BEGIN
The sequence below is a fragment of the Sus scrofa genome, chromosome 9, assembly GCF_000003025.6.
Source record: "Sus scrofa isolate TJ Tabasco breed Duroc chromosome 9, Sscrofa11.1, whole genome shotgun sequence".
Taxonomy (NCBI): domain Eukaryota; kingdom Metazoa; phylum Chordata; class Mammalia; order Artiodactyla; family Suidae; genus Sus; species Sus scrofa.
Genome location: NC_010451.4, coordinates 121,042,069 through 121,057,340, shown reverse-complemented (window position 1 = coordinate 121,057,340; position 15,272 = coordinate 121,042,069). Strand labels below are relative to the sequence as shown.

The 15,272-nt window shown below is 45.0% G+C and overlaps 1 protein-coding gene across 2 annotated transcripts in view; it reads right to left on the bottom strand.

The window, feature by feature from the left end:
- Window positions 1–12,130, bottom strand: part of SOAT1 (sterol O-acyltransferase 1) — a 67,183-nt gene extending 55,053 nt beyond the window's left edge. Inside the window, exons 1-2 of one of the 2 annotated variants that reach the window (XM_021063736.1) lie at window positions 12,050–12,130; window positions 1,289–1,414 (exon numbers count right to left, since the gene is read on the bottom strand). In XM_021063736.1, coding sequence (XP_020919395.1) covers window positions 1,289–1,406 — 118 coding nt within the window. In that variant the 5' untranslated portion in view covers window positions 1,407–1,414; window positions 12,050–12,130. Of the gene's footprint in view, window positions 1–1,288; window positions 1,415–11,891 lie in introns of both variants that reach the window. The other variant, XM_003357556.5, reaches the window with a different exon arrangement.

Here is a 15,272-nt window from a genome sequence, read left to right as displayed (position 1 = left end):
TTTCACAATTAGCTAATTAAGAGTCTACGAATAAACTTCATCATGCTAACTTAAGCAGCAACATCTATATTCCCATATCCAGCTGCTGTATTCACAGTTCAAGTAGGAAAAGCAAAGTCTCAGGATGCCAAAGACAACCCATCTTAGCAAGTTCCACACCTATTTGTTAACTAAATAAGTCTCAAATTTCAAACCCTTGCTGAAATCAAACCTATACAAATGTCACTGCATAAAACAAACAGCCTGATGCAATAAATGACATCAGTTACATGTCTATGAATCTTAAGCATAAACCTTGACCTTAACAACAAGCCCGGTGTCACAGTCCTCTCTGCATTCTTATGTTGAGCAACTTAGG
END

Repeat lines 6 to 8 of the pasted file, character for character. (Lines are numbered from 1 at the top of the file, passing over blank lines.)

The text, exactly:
The window, feature by feature from the left end:
- Window positions 1–12,130, bottom strand: part of SOAT1 (sterol O-acyltransferase 1) — a 67,183-nt gene extending 55,053 nt beyond the window's left edge. Inside the window, exons 1-2 of one of the 2 annotated variants that reach the window (XM_021063736.1) lie at window positions 12,050–12,130; window positions 1,289–1,414 (exon numbers count right to left, since the gene is read on the bottom strand). In XM_021063736.1, coding sequence (XP_020919395.1) covers window positions 1,289–1,406 — 118 coding nt within the window. In that variant the 5' untranslated portion in view covers window positions 1,407–1,414; window positions 12,050–12,130. Of the gene's footprint in view, window positions 1–1,288; window positions 1,415–11,891 lie in introns of both variants that reach the window. The other variant, XM_003357556.5, reaches the window with a different exon arrangement.

Here is a 15,272-nt window from a genome sequence, read left to right as displayed (position 1 = left end):